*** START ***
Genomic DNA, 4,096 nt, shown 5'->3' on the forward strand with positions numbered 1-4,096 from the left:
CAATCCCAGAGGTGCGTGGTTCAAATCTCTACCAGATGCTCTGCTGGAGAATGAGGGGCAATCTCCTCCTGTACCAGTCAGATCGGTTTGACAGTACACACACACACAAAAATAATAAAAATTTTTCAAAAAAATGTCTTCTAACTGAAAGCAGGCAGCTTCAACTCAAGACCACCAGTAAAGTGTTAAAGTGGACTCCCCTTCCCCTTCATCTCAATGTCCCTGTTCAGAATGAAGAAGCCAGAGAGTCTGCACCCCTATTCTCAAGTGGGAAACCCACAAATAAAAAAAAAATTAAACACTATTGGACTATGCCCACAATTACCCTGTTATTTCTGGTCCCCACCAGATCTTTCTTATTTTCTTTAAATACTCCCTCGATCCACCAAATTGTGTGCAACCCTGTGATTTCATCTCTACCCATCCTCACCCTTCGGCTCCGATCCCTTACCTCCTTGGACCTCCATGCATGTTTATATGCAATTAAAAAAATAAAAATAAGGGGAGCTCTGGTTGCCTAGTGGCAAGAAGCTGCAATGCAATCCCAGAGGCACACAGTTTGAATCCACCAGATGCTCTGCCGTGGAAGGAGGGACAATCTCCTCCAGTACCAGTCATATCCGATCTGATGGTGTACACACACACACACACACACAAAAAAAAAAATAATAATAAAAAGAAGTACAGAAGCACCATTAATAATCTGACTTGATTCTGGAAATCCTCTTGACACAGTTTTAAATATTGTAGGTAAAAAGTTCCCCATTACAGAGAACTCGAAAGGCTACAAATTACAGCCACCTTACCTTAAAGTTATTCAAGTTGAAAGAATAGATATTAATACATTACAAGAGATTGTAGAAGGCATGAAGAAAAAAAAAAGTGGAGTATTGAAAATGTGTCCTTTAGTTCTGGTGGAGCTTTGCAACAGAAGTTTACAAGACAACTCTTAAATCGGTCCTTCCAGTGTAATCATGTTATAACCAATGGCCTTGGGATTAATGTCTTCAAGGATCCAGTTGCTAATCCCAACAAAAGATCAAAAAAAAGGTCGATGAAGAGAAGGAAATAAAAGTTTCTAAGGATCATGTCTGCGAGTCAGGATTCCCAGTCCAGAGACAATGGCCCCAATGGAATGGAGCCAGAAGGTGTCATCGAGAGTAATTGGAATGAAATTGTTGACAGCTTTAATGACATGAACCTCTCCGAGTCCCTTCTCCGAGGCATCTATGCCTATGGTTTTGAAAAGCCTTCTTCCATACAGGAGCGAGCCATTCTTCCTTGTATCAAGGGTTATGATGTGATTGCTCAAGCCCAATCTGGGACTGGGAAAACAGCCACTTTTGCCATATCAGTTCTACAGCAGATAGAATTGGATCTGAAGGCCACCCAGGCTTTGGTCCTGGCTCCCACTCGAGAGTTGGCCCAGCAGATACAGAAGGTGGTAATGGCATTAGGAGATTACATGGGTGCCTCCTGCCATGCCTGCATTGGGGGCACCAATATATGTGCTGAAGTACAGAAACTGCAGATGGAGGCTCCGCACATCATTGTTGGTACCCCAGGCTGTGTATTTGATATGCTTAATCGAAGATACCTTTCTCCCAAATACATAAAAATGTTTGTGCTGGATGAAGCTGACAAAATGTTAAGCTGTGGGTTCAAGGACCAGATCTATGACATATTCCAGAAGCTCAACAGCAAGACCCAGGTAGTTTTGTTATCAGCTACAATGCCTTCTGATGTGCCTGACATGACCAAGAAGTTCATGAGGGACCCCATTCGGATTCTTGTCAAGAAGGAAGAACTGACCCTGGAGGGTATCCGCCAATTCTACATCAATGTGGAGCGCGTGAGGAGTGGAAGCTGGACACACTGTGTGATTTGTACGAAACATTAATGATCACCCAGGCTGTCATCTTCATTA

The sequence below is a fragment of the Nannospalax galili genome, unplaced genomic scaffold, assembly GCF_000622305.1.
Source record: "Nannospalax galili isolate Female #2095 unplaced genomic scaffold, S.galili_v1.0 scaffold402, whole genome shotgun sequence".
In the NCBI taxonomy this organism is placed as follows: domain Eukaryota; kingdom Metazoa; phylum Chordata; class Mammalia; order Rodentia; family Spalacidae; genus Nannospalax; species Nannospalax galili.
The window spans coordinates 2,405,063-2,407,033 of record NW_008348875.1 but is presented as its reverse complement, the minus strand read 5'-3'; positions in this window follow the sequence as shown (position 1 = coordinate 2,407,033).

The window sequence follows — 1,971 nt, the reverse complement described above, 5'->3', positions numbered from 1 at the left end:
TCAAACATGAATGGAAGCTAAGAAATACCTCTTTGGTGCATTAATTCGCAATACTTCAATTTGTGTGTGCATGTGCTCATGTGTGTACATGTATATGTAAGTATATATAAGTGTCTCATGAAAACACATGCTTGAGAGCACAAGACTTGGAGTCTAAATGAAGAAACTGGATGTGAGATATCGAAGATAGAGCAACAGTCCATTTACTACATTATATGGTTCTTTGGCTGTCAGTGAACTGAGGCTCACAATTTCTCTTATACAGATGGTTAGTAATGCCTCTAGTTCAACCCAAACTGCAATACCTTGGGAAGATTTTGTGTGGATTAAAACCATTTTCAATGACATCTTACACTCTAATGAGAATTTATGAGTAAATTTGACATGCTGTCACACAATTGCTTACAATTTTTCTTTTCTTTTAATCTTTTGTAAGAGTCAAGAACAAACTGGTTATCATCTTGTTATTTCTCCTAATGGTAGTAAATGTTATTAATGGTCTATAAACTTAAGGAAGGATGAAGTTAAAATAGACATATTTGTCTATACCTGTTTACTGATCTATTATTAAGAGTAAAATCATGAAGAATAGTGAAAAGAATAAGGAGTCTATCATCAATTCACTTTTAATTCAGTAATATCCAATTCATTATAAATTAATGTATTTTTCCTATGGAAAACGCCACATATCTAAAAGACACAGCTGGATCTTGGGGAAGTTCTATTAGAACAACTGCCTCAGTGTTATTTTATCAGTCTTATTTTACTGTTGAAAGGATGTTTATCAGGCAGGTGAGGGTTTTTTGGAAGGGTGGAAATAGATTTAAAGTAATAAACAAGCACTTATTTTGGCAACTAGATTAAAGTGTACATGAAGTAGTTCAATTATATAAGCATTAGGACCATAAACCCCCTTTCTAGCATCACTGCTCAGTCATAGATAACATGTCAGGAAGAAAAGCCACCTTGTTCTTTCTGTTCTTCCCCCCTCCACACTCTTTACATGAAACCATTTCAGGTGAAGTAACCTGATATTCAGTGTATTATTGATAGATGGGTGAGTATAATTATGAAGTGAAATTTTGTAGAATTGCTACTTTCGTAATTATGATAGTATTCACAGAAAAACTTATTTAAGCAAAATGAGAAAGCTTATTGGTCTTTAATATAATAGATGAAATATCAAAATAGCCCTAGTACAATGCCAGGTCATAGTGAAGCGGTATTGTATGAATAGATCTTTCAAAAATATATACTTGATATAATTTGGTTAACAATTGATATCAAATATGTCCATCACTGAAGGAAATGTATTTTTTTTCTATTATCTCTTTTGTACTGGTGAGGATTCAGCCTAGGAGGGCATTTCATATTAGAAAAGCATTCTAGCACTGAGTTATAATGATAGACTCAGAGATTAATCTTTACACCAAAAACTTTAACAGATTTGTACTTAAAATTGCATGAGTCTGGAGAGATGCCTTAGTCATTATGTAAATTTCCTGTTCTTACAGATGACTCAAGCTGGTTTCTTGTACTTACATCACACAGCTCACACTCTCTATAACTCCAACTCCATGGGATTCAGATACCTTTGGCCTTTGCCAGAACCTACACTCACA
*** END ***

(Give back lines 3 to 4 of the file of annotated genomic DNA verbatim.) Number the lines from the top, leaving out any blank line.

The sequence below is a fragment of the Nannospalax galili genome, unplaced genomic scaffold, assembly GCF_000622305.1.
Source record: "Nannospalax galili isolate Female #2095 unplaced genomic scaffold, S.galili_v1.0 scaffold402, whole genome shotgun sequence".